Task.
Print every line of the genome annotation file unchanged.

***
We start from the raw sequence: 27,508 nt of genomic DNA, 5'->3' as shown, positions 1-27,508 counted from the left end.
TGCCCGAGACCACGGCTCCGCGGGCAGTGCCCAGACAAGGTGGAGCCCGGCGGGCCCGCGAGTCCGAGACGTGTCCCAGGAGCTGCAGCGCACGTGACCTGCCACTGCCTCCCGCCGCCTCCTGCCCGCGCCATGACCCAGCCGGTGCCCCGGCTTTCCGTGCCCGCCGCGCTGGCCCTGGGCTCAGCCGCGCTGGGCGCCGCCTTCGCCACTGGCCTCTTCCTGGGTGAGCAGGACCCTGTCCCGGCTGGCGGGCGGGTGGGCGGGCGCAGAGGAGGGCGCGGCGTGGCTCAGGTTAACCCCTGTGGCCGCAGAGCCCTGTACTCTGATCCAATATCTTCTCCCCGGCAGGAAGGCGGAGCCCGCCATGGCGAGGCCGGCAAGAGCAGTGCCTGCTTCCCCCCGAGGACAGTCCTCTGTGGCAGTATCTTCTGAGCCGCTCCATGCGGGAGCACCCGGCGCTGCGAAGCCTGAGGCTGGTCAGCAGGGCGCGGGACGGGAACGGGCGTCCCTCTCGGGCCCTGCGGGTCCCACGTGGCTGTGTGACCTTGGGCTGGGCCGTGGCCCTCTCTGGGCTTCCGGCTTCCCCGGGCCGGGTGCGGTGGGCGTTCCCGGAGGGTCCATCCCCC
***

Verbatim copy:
We start from the raw sequence: 27,508 nt of genomic DNA, 5'->3' as shown, positions 1-27,508 counted from the left end.
TGCCCGAGACCACGGCTCCGCGGGCAGTGCCCAGACAAGGTGGAGCCCGGCGGGCCCGCGAGTCCGAGACGTGTCCCAGGAGCTGCAGCGCACGTGACCTGCCACTGCCTCCCGCCGCCTCCTGCCCGCGCCATGACCCAGCCGGTGCCCCGGCTTTCCGTGCCCGCCGCGCTGGCCCTGGGCTCAGCCGCGCTGGGCGCCGCCTTCGCCACTGGCCTCTTCCTGGGTGAGCAGGACCCTGTCCCGGCTGGCGGGCGGGTGGGCGGGCGCAGAGGAGGGCGCGGCGTGGCTCAGGTTAACCCCTGTGGCCGCAGAGCCCTGTACTCTGATCCAATATCTTCTCCCCGGCAGGAAGGCGGAGCCCGCCATGGCGAGGCCGGCAAGAGCAGTGCCTGCTTCCCCCCGAGGACAGTCCTCTGTGGCAGTATCTTCTGAGCCGCTCCATGCGGGAGCACCCGGCGCTGCGAAGCCTGAGGCTGGTCAGCAGGGCGCGGGACGGGAACGGGCGTCCCTCTCGGGCCCTGCGGGTCCCACGTGGCTGTGTGACCTTGGGCTGGGCCGTGGCCCTCTCTGGGCTTCCGGCTTCCCCGGGCCGGGTGCGGTGGGCGTTCCCGGAGGGTCCATCCCCC